Posted by: jockmackenzie | May 24, 2010

Middle School² – Defined

Eastview Middle School.

In 1982, I moved from Westpark Junior High (having spent 9 wonderful years) to Eastview. From 1982 to 1986, I taught at Eastview Junior High. I returned in 2003 to Eastview Middle School where I spent my last three years before officially retiring.

I ended my last entry (Middle School¹ – Defined) with this statement about my idea of using CEED as a mnemonic to remember the National Middle School’s four essential attributes of a middle school:

But the terms, mnemonic or not, may be easily forgotten unless there is a picture,a challenge, an anecdote, or a reason to remember that these four attributes are critical. And so . . .

Soooooooooo, here are my hooks to remember that a middle school has to be (and I’ll switch the order to fit my mnemonic):

Challenging: This is one of the easiest attributes to remember. There is nothing I have encountered in 61 years that is more challenging than an early adolescent. When friends or acquaintances learned that I taught at a middle school, the invariable response was, “Oh, wow! Good for you. I could never teach that age group!” And having taught my entire career in the same town, I have had numerous former students, now adults, come up to me and say, “I’m sorry. I’m not the kind of person I acted like when you taught me.”

But “Challenging” as NMSA defines it is not about how “challenging” it is to get through to students between 10 and 14 years of age. The challenging part is how to channel the energy of this challenging group to meet the challenge of learning. Initially, for me, it was a challenge merely to “manage” a classroom of Grade Eights let alone actually teach them anything – or create an atmosphere in which they could teach themselves and one another.

For now, I’ll end by reiterating – The “Challenging” attribute is easy to remember. The hard part is providing interesting and exciting challenges to the students as you deal with all of the challenges early adolescents bring to the table.

Empowering. A key difference I see between myself in my junior high days and my later middle school teaching is the shift in emphasis from transmitting knowledge to more of an enabling. Maybe it’s a switch from lecture to conjecture, from impart to play the part.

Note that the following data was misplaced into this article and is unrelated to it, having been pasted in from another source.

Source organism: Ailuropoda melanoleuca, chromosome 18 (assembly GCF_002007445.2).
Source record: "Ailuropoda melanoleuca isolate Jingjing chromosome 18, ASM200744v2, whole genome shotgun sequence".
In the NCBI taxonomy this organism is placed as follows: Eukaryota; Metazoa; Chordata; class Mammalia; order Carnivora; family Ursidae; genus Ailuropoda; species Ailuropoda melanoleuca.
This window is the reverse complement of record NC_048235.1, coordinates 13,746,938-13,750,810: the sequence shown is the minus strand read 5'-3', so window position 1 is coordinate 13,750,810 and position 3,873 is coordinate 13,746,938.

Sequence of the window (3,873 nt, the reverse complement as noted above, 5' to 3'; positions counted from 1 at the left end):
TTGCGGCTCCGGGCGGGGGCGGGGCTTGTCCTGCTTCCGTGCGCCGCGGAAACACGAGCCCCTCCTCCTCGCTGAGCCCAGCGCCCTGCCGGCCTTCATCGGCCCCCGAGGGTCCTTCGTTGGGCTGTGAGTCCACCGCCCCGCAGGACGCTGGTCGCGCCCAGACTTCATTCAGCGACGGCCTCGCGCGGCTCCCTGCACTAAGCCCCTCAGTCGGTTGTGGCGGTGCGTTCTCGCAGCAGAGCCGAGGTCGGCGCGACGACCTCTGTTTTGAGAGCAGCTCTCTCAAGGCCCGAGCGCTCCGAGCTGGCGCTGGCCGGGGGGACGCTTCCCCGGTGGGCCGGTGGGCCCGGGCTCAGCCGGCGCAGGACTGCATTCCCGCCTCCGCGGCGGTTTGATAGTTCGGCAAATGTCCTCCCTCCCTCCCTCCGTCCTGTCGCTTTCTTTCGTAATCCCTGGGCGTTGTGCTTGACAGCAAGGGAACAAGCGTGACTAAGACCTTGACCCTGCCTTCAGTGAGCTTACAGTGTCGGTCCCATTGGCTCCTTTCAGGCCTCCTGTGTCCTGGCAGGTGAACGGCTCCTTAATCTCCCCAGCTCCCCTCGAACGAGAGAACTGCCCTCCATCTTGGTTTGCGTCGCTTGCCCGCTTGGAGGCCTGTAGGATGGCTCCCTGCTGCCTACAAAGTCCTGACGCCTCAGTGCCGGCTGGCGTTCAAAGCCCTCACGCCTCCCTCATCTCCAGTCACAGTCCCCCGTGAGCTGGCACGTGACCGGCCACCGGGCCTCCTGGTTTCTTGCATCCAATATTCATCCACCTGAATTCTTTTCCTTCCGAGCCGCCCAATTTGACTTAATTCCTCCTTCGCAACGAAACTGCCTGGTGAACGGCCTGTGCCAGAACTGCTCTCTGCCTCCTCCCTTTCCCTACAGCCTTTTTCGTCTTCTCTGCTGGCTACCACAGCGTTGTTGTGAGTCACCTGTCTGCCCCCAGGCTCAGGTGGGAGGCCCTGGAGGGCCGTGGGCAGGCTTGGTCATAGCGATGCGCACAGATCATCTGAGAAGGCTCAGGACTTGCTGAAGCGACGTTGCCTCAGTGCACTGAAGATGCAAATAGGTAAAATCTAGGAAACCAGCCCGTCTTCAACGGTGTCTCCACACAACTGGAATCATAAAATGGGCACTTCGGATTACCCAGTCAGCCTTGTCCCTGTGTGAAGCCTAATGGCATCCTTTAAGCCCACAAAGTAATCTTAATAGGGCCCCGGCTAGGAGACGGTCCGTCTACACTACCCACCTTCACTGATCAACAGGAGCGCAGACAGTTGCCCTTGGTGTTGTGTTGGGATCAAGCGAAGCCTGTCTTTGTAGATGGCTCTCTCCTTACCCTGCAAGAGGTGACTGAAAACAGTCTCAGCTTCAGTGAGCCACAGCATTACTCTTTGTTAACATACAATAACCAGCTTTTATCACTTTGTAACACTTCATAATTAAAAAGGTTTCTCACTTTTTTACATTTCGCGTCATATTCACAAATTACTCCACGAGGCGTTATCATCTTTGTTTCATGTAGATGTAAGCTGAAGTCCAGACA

As a parent, I spent my early years preparing my two wonderful children to be ready for the time when I wasn’t there. I don’t think I had the same concept in mind for the students I taught. It was not foremost in my mind that I should be preparing them for the time they “moved away from home.” But empowering is that skill.

Throughout my life, I have heard the phrase “The youth of today are the leaders of tomorrow.” But I am not sure I truly put enough credence in the inevitability of those words. I continued to teach what I was told to teach; I blindly followed the Program of Studies for language arts. I think teachers need to blend the requirements their superiors provide with the necessities of the world around us. We need to help our students find the powers that will help them in the world outside school.

A story: I stopped at a gas station and bought a newspaper, a pop, and a bag of chips. A student I recognized from my middle school was at the cash register. He took a calculator and added the costs of the three items. His total came to just under ten dollars. I knew that each of the three items cost less than two dollars. At most (3 x 2 = 6), my bill should have been five dollars and something. But the student boldly and confidently asked for nine dollars and something. The power was in the calculator. How could a calculator be wrong?

To be continued.


  1. Your reflections on what we did in our clasrooms is absolutely true. We were often preoccupied with something else before we got around to setting students up for future success inlife.
    Meeting former students and talking about their experience is extremely enlightening. I’m sure you could write a book on these encounters.

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